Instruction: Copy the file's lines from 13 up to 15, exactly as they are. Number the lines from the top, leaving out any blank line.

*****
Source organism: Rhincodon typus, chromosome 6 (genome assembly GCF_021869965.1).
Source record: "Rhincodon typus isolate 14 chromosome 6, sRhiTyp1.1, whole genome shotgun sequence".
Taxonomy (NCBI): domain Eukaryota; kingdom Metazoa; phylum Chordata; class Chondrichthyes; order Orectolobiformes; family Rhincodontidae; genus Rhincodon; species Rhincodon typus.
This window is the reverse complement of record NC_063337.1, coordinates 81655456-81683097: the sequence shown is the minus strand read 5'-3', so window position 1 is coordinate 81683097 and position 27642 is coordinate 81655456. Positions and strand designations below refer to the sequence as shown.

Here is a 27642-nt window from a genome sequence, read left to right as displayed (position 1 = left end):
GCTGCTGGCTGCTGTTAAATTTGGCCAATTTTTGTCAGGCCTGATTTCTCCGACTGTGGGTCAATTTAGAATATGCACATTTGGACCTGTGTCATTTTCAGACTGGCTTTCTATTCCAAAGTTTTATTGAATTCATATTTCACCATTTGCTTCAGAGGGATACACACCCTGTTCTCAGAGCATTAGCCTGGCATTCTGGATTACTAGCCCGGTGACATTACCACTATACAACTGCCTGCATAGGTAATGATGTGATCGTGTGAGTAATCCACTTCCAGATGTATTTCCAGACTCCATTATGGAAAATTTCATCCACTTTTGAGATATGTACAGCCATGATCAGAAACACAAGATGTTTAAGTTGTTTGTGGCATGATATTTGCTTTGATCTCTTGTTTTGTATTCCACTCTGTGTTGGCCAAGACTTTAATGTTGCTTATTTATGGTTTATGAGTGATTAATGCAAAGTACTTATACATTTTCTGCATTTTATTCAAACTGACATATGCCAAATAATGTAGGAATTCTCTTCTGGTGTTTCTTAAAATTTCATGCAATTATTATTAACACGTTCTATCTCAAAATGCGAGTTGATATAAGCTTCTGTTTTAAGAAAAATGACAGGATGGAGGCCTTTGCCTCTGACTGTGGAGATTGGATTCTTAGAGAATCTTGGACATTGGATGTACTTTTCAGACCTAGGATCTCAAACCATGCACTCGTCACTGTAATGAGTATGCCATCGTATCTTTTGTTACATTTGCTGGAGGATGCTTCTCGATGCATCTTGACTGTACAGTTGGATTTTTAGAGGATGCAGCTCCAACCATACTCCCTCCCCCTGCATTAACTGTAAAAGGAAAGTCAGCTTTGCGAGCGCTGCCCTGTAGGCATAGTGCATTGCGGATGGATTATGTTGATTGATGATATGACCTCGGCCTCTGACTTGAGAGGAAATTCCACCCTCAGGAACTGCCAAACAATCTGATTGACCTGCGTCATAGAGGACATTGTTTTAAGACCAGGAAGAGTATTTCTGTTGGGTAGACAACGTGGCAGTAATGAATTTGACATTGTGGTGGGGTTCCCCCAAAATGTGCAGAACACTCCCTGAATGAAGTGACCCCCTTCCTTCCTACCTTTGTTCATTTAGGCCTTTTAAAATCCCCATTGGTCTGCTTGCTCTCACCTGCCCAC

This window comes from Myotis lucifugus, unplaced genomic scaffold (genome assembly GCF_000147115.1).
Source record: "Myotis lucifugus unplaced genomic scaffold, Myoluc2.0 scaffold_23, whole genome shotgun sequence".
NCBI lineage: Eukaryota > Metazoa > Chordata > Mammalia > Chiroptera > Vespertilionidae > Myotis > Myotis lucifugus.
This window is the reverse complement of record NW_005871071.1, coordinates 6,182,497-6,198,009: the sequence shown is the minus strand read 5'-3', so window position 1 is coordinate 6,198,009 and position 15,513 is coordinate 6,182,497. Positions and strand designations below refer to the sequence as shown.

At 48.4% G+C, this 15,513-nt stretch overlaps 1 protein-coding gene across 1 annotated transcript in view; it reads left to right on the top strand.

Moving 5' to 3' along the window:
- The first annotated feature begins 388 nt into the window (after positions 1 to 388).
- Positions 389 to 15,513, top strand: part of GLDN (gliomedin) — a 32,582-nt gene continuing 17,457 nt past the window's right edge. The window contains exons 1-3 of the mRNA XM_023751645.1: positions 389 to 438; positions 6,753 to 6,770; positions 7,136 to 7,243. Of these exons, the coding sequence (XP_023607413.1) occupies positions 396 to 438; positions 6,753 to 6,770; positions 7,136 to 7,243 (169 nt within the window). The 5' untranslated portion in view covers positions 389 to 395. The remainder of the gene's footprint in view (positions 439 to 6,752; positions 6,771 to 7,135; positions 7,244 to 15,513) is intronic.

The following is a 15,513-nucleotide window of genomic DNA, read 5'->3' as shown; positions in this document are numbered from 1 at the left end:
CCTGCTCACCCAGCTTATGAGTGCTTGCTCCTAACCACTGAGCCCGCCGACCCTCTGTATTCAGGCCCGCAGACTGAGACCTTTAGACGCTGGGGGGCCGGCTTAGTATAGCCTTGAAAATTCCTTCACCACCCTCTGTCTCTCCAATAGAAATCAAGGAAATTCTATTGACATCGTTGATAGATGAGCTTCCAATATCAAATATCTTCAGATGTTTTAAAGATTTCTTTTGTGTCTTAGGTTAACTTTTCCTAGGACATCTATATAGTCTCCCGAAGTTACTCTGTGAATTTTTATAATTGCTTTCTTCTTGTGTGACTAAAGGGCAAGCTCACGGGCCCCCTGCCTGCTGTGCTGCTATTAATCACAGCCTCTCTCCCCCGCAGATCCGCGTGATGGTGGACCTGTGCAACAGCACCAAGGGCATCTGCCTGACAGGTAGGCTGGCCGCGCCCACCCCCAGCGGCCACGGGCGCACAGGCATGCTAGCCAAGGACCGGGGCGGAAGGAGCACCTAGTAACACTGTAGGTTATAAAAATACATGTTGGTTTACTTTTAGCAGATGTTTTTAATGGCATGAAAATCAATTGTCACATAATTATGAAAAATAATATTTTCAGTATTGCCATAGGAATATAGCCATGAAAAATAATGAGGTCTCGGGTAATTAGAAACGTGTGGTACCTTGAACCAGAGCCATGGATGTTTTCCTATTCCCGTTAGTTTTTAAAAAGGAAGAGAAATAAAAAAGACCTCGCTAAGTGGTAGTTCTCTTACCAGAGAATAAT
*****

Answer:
- The first annotated feature begins 388 nt into the window (after positions 1 to 388).
- Positions 389 to 15,513, top strand: part of GLDN (gliomedin) — a 32,582-nt gene continuing 17,457 nt past the window's right edge. The window contains exons 1-3 of the mRNA XM_023751645.1: positions 389 to 438; positions 6,753 to 6,770; positions 7,136 to 7,243. Of these exons, the coding sequence (XP_023607413.1) occupies positions 396 to 438; positions 6,753 to 6,770; positions 7,136 to 7,243 (169 nt within the window). The 5' untranslated portion in view covers positions 389 to 395. The remainder of the gene's footprint in view (positions 439 to 6,752; positions 6,771 to 7,135; positions 7,244 to 15,513) is intronic.

The following is a 15,513-nucleotide window of genomic DNA, read 5'->3' as shown; positions in this document are numbered from 1 at the left end: